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Finnish universities to charge non-EU fees

Universities in Finland will begin charging tuition fees to students from outside the EU and European Economic Area from August 2017, it has been announced.

The University of Helsinki is currently preparing for the introduction of non-EU/EEA student fees in 2017. Photo: Flickr/Roger W.The University of Helsinki is currently preparing for the introduction of non-EU/EEA student fees in 2017. Photo: Flickr/Roger W.

“We are currently facing serious cuts from government and finding the willingness to make the necessary investments into fees-dominated landscape is by no means easy”

Building on a position paper published last year, the three-party coalition government has stipulated that international students must pay a minimum of €1,500 per year to study on any undergraduate or master’s course taught in a language other than Finnish or Swedish.

Universities can choose to implement fees from this month, but charging international students will be mandatory as of August next year. They are free to set their own tuition rates, provided they meet the minimum €1,500 fee.

“The goal of the proposal is to both advance these institutions’ opportunities for education export and also expand their funding base”

Institutions will also be required to have a scholarship programme in place to support fee-paying students, the Ministry of Education and Culture said in a statement.

“The goal of the government proposal is to both advance these institutions’ opportunities for education export and also expand their funding base,” it said. “The introduction of tuition fees puts greater emphasis on educational quality as a competitive factor.”

Doctoral students and researchers will not be subject to fees, and neither will students who are already studying in the country.

Until now, undergraduate education has been free for both domestic and international students. According to the ministry, 77% of the 19,880 foreign students in Finnish higher education in 2014 were from non-EU/EEA countries.

The introduction of tuition fees has been a contentious issue in recent years but has gained support from a growing number of universities, some of which believe it will lead to a higher calibre of incoming international students.

The government nevertheless dropped a proposal last year to introduce minimum annual tuition of €4,000 for non-Finnish or Swedish taught programmes, partly as a result of lobbying from student unions, which saw the move as a precursor to extending fees to domestic students.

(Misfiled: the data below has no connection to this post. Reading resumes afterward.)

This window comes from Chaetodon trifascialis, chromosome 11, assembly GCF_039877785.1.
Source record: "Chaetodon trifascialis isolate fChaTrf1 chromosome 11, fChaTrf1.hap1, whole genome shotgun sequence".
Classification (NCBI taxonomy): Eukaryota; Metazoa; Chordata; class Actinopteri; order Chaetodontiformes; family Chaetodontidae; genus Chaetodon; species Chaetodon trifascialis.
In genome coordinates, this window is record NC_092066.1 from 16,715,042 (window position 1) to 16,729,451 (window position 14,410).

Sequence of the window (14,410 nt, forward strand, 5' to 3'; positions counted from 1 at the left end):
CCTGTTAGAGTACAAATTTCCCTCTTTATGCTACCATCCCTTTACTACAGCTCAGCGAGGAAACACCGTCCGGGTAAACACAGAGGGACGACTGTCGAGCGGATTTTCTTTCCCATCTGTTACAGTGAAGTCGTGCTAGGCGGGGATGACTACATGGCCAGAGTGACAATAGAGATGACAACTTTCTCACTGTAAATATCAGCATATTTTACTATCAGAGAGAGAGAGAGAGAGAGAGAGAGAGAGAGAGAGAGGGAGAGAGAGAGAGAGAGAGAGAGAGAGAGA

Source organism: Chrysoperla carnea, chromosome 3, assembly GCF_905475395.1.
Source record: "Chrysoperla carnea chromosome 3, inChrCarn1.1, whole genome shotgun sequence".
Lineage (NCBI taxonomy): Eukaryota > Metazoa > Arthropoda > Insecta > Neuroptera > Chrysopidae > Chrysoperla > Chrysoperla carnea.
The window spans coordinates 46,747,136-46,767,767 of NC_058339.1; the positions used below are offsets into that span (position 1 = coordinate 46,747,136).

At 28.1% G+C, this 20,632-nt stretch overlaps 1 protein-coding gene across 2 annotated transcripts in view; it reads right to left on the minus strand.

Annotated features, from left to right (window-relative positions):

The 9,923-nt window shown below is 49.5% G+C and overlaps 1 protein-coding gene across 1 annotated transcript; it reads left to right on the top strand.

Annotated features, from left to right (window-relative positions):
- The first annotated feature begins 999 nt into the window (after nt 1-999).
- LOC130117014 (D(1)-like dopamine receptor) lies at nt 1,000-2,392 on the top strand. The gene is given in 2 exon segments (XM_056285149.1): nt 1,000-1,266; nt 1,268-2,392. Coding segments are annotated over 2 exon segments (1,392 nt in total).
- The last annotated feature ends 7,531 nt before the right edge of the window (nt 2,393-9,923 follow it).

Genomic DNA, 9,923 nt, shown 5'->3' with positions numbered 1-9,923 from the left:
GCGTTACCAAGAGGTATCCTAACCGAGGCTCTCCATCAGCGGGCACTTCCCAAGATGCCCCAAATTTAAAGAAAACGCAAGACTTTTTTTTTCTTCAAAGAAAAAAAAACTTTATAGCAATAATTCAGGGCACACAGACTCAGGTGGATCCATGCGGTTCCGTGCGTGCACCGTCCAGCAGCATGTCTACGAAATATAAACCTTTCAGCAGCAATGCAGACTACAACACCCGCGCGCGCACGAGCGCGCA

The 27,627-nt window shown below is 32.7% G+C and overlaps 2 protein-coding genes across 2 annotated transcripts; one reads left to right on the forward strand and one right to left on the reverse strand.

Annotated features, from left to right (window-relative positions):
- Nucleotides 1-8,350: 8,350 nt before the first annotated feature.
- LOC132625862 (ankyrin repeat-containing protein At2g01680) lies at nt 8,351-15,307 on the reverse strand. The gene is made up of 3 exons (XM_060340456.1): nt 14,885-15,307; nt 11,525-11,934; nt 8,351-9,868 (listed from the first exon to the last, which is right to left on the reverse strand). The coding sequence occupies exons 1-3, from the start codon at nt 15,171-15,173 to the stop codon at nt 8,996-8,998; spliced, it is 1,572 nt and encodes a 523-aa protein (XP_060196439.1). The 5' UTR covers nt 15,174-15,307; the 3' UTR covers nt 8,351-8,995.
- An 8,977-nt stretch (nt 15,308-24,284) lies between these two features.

In a joint statement released after the most recent policy was announced late last year, the Union of Students in Finnish Universities of Applied Sciences (SAMOK) and National Union of University Students in Finland (SYK) said they are “concerned for the future of the internationalisation of higher education in Finland”.

They warned of the impact to universities, especially after deep cuts in government funding and a sharp drop in non-EU students seen in Sweden immediately after it introduced fees.

“Mandatory fees will be the end of many of the international programmes at our higher education institutions,” SYL president Jari Järvenpää predicted.

In contrast, advocates for fees have denied they will have a long-term negative impact on student numbers.

“I am expecting an initial decrease in student/applicant numbers,” acknowledged Markus Laitinen, head of international affairs at the University of Helsinki. “But I am confident that we can bounce back, like some universities in Sweden already have.”

“The idea and ideology of no-fees is so engrained in all of us that we need to step out of our comfort zone to change things”

However he pointed out that limited resources present a challenge to universities as they prepare to introduce fees, he said.

“We are currently facing serious cuts from government and finding the willingness to make the necessary investments into fees-dominated landscape is by no means easy,” he warned.

Universities may have to rethink their admissions processes, as well as their approach to accommodation provision and other services, he said.

“And then there are things like scholarships in the form of fee-waivers; something we simply have not needed in the past.”

Overall, Laitinen explained that putting fees in place requires a “cultural adjustment” on the part of academic institutions.

“The idea and ideology of no-fees is so engrained in all of us that we need to step out of our comfort zone to change things, which are needed in a fees-based environment,” he said.

Fees also raise the potential for students to see themselves more as consumers than in the past, he said, but cautioned: “I think we want to avoid a situation where fees would be the basis of service level.”

“I do not expect fee-paying students getting much more in terms of services than our other students,” he added. “But I certainly expect students with a more consumer-like attitude to reveal issues, which have previously gone unnoticed. This could result in improving things for all students.”

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